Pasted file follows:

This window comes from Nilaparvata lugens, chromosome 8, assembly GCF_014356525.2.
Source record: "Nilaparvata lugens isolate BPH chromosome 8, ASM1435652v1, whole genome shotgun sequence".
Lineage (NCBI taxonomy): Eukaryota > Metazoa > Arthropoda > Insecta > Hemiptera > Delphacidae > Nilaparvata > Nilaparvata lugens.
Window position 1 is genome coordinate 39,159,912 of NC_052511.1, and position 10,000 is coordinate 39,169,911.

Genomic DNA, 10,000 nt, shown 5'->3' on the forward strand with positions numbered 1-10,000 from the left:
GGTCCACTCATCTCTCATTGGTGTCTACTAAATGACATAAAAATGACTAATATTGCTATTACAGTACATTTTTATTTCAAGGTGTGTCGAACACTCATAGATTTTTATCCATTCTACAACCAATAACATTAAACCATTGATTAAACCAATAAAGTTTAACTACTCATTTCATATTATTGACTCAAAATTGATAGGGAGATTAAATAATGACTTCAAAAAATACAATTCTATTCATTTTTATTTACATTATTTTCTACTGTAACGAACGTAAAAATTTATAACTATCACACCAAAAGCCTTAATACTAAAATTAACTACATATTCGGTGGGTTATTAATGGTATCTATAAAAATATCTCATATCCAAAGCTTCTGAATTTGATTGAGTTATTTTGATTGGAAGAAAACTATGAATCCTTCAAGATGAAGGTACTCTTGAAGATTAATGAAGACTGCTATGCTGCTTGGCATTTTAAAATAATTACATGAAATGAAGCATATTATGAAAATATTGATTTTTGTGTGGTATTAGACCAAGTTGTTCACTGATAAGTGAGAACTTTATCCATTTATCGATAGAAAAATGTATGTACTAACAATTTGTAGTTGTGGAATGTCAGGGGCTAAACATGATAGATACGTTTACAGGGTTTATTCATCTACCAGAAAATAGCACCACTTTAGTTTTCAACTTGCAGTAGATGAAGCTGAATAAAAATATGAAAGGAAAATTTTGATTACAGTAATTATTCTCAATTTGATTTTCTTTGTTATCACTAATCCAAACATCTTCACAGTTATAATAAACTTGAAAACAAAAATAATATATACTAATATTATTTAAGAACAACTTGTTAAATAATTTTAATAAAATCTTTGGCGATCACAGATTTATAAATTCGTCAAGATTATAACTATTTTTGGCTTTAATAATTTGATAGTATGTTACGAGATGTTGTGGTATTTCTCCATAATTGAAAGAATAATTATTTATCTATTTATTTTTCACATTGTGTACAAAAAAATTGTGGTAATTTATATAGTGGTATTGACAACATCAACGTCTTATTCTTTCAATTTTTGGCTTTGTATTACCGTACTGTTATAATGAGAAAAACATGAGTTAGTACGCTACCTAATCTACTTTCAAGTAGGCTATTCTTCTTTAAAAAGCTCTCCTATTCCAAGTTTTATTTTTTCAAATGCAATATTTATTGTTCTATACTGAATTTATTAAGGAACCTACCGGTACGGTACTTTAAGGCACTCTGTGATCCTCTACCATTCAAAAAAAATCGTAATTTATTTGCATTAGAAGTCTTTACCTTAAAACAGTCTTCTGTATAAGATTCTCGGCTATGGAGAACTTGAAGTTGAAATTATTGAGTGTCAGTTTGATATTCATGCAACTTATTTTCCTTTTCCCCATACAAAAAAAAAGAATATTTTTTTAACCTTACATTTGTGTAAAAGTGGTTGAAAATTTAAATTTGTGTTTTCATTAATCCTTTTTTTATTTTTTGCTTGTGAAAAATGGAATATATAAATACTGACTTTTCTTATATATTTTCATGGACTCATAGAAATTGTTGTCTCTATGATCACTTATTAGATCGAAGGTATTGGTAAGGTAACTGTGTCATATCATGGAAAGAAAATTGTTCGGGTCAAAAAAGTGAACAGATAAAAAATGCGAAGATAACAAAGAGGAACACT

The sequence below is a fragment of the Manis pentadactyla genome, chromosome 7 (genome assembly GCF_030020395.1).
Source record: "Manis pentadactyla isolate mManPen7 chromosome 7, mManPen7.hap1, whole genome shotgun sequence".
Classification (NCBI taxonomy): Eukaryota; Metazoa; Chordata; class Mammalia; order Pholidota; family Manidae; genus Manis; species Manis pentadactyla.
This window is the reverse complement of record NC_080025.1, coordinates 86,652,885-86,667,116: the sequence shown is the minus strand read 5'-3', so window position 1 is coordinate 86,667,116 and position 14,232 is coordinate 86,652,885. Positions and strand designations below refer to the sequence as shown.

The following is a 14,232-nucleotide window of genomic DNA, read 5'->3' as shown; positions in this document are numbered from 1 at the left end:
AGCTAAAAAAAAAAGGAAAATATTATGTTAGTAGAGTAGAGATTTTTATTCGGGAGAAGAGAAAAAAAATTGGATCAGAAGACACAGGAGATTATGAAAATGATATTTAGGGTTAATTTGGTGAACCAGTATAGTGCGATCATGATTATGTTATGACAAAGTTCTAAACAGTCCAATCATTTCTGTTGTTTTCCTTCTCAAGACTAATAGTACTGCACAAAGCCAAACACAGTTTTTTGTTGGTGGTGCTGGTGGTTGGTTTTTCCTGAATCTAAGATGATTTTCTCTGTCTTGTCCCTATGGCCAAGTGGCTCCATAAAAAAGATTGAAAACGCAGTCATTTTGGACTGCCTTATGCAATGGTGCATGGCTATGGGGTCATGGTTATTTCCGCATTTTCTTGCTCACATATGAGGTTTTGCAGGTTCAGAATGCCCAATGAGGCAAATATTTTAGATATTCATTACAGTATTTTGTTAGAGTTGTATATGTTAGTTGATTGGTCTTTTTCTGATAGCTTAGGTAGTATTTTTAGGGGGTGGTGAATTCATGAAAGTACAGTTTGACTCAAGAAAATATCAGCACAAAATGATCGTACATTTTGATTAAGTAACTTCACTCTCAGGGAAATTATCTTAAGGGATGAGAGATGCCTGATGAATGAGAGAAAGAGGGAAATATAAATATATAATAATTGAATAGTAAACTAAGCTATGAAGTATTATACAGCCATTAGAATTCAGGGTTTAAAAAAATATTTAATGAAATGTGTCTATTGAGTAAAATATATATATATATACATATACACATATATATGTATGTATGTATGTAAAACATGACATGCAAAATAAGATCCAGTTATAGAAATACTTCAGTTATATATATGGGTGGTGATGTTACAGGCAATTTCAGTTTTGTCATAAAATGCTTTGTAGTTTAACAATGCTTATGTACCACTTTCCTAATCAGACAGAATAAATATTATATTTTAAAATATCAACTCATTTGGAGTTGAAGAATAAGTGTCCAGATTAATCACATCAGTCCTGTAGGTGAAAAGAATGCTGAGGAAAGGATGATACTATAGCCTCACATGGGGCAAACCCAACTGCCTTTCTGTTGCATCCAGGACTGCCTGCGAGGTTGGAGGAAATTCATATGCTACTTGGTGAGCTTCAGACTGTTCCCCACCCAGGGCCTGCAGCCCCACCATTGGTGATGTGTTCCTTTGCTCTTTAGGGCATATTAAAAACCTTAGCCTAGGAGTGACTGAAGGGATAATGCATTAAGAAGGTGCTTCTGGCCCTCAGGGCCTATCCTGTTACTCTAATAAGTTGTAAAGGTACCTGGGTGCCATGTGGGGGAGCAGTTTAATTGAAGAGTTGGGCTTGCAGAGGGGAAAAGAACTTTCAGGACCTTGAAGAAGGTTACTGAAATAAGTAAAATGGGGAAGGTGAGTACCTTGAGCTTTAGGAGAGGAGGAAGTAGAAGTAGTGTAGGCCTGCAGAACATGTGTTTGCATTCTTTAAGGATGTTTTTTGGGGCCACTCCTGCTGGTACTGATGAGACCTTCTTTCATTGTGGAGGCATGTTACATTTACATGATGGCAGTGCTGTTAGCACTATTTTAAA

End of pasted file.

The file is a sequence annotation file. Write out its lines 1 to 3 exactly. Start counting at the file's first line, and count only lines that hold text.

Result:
This window comes from Nilaparvata lugens, chromosome 8, assembly GCF_014356525.2.
Source record: "Nilaparvata lugens isolate BPH chromosome 8, ASM1435652v1, whole genome shotgun sequence".
Lineage (NCBI taxonomy): Eukaryota > Metazoa > Arthropoda > Insecta > Hemiptera > Delphacidae > Nilaparvata > Nilaparvata lugens.